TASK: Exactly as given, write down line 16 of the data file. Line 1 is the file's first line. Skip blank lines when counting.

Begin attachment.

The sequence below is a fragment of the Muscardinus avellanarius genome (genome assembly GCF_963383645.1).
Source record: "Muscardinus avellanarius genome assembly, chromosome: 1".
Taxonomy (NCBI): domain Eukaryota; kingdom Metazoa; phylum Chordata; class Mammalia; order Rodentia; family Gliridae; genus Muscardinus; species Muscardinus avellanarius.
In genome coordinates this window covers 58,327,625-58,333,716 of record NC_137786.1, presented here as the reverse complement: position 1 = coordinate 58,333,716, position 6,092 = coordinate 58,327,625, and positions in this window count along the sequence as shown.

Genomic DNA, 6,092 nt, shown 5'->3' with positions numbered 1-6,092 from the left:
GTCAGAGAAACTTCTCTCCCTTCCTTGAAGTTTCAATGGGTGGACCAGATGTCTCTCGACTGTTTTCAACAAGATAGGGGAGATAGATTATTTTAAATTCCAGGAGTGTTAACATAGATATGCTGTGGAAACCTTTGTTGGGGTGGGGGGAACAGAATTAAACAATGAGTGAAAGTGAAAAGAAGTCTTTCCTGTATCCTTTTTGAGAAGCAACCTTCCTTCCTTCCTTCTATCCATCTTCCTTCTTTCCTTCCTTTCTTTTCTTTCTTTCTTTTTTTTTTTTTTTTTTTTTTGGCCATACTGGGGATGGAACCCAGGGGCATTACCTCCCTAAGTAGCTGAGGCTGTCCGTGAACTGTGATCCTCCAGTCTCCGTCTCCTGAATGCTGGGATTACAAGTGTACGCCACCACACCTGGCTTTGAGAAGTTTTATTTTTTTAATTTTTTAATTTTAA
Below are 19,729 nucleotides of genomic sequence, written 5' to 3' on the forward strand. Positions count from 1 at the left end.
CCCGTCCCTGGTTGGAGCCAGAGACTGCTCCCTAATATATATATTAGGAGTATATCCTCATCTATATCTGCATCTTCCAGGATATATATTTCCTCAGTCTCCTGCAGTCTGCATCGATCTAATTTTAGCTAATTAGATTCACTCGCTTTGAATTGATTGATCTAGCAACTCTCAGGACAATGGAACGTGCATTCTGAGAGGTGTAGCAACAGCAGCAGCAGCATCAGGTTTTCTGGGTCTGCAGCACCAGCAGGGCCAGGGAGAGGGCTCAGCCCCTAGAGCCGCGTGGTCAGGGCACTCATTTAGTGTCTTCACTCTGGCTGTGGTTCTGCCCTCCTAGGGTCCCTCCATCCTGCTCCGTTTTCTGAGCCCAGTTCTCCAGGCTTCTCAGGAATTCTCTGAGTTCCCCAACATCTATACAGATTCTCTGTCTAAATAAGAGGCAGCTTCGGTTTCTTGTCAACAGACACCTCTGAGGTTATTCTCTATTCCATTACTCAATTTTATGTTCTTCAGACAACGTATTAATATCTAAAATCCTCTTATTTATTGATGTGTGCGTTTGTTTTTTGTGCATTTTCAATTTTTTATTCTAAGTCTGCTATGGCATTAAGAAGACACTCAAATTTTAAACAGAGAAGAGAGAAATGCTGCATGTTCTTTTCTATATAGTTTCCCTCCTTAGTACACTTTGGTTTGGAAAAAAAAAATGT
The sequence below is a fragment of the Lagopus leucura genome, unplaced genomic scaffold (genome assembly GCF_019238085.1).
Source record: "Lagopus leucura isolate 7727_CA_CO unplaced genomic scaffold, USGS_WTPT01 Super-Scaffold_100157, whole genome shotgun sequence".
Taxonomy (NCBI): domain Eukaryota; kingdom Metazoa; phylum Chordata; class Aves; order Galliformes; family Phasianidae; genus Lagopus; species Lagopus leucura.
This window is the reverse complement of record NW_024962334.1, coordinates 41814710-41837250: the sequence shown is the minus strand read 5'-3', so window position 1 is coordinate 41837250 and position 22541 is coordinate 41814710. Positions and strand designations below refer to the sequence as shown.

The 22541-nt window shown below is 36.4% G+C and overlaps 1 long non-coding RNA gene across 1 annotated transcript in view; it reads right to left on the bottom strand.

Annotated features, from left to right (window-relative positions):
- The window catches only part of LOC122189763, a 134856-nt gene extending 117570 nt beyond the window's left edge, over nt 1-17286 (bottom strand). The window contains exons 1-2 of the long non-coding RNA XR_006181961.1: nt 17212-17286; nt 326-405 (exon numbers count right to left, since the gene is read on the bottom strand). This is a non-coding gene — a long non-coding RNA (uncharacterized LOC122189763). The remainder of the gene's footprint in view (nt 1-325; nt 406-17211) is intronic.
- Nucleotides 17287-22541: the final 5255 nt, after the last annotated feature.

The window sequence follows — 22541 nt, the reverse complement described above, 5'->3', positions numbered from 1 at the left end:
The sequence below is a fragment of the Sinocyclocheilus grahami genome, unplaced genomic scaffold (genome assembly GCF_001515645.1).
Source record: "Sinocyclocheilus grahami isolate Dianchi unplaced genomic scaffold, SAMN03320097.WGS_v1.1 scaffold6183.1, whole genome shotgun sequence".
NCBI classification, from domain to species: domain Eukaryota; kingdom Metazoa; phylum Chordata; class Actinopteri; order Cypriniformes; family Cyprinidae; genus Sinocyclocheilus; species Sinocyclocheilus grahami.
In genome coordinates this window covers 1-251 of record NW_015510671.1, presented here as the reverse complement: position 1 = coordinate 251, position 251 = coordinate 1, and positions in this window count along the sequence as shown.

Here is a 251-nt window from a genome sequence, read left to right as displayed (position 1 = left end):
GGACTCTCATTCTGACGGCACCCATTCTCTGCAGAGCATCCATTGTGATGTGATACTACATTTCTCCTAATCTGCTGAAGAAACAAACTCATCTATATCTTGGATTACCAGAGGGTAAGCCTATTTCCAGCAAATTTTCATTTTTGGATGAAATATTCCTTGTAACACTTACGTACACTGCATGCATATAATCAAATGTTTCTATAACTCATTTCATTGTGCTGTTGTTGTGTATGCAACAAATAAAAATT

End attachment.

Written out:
- Nucleotides 17287-22541: the final 5255 nt, after the last annotated feature.